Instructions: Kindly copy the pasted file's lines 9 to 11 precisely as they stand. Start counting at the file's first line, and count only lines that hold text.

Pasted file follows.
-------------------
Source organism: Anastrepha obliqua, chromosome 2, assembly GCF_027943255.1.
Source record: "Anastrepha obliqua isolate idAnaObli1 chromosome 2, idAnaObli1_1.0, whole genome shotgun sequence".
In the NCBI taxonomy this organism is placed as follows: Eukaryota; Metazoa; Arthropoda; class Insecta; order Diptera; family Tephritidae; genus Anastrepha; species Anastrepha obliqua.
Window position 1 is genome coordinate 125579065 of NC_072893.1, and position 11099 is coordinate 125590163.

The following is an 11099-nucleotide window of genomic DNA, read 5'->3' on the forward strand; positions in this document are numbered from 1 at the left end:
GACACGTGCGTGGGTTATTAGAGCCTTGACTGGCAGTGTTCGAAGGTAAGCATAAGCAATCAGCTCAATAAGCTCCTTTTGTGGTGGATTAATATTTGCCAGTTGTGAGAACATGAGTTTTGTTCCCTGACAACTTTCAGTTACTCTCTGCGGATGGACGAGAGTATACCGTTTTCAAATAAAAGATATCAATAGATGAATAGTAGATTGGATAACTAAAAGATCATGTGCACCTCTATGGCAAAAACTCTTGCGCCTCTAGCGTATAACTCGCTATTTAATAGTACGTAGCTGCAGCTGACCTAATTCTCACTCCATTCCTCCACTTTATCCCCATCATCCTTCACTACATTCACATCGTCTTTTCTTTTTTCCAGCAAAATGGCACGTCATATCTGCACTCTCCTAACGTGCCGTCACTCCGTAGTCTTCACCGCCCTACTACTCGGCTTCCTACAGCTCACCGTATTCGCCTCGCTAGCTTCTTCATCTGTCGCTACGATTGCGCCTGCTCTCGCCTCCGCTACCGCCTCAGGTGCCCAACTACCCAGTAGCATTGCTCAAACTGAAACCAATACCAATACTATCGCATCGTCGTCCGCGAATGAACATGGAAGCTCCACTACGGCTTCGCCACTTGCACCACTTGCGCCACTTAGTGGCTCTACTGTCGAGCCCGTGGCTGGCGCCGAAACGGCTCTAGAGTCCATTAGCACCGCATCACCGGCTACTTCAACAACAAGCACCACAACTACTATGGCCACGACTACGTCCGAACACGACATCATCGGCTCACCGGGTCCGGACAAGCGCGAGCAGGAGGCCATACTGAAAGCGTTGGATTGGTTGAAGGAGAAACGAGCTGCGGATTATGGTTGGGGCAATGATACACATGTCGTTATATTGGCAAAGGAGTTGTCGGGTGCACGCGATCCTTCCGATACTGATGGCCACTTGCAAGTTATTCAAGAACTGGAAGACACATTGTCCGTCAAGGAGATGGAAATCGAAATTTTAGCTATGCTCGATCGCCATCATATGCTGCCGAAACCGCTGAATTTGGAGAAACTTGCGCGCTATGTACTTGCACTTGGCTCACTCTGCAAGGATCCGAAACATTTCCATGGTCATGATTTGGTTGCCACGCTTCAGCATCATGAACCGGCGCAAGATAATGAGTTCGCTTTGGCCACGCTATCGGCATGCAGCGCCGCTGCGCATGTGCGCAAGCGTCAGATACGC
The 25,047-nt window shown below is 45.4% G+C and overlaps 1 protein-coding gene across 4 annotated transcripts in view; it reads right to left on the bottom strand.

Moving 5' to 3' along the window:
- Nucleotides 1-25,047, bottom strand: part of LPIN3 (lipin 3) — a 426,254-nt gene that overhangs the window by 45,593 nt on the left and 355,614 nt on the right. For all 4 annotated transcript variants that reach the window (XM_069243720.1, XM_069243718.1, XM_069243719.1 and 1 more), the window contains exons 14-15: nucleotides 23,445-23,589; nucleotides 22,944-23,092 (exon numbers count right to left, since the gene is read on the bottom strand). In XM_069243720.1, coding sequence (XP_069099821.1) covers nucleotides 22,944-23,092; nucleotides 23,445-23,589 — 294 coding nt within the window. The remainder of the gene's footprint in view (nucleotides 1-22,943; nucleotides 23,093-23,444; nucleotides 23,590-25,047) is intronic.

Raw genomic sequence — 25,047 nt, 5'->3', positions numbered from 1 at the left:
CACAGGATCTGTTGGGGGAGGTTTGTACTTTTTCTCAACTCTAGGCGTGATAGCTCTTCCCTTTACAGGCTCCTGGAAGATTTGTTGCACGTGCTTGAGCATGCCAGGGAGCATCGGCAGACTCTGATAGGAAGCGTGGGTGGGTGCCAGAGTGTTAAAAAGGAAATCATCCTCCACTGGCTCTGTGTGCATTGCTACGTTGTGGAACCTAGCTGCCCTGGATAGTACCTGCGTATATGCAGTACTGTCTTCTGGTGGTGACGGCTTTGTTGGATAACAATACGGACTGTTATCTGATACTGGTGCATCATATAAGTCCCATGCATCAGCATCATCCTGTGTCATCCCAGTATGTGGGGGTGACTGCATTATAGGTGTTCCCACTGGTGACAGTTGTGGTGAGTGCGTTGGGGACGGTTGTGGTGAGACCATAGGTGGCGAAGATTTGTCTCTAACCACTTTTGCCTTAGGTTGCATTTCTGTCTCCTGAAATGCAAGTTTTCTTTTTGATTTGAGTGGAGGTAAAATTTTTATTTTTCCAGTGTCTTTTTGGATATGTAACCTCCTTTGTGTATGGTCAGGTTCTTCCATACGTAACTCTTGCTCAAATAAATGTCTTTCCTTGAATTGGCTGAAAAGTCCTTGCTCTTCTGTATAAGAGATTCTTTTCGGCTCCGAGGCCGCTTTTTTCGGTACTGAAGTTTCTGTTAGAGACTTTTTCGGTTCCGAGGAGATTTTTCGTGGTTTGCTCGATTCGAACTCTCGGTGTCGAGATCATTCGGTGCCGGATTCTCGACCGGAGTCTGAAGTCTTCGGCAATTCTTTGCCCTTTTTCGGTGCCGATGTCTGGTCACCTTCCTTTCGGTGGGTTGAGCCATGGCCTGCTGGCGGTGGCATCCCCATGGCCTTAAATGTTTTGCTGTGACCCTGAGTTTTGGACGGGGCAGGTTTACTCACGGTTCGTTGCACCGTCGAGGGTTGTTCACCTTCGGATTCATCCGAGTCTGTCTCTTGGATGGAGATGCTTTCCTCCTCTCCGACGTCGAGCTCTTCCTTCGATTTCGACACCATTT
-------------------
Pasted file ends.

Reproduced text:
- Nucleotides 1-25,047, bottom strand: part of LPIN3 (lipin 3) — a 426,254-nt gene that overhangs the window by 45,593 nt on the left and 355,614 nt on the right. For all 4 annotated transcript variants that reach the window (XM_069243720.1, XM_069243718.1, XM_069243719.1 and 1 more), the window contains exons 14-15: nucleotides 23,445-23,589; nucleotides 22,944-23,092 (exon numbers count right to left, since the gene is read on the bottom strand). In XM_069243720.1, coding sequence (XP_069099821.1) covers nucleotides 22,944-23,092; nucleotides 23,445-23,589 — 294 coding nt within the window. The remainder of the gene's footprint in view (nucleotides 1-22,943; nucleotides 23,093-23,444; nucleotides 23,590-25,047) is intronic.

Raw genomic sequence — 25,047 nt, 5'->3', positions numbered from 1 at the left:
CACAGGATCTGTTGGGGGAGGTTTGTACTTTTTCTCAACTCTAGGCGTGATAGCTCTTCCCTTTACAGGCTCCTGGAAGATTTGTTGCACGTGCTTGAGCATGCCAGGGAGCATCGGCAGACTCTGATAGGAAGCGTGGGTGGGTGCCAGAGTGTTAAAAAGGAAATCATCCTCCACTGGCTCTGTGTGCATTGCTACGTTGTGGAACCTAGCTGCCCTGGATAGTACCTGCGTATATGCAGTACTGTCTTCTGGTGGTGACGGCTTTGTTGGATAACAATACGGACTGTTATCTGATACTGGTGCATCATATAAGTCCCATGCATCAGCATCATCCTGTGTCATCCCAGTATGTGGGGGTGACTGCATTATAGGTGTTCCCACTGGTGACAGTTGTGGTGAGTGCGTTGGGGACGGTTGTGGTGAGACCATAGGTGGCGAAGATTTGTCTCTAACCACTTTTGCCTTAGGTTGCATTTCTGTCTCCTGAAATGCAAGTTTTCTTTTTGATTTGAGTGGAGGTAAAATTTTTATTTTTCCAGTGTCTTTTTGGATATGTAACCTCCTTTGTGTATGGTCAGGTTCTTCCATACGTAACTCTTGCTCAAATAAATGTCTTTCCTTGAATTGGCTGAAAAGTCCTTGCTCTTCTGTATAAGAGATTCTTTTCGGCTCCGAGGCCGCTTTTTTCGGTACTGAAGTTTCTGTTAGAGACTTTTTCGGTTCCGAGGAGATTTTTCGTGGTTTGCTCGATTCGAACTCTCGGTGTCGAGATCATTCGGTGCCGGATTCTCGACCGGAGTCTGAAGTCTTCGGCAATTCTTTGCCCTTTTTCGGTGCCGATGTCTGGTCACCTTCCTTTCGGTGGGTTGAGCCATGGCCTGCTGGCGGTGGCATCCCCATGGCCTTAAATGTTTTGCTGTGACCCTGAGTTTTGGACGGGGCAGGTTTACTCACGGTTCGTTGCACCGTCGAGGGTTGTTCACCTTCGGATTCATCCGAGTCTGTCTCTTGGATGGAGATGCTTTCCTCCTCTCCGACGTCGAGCTCTTCCTTCGATTTCGACACCATTT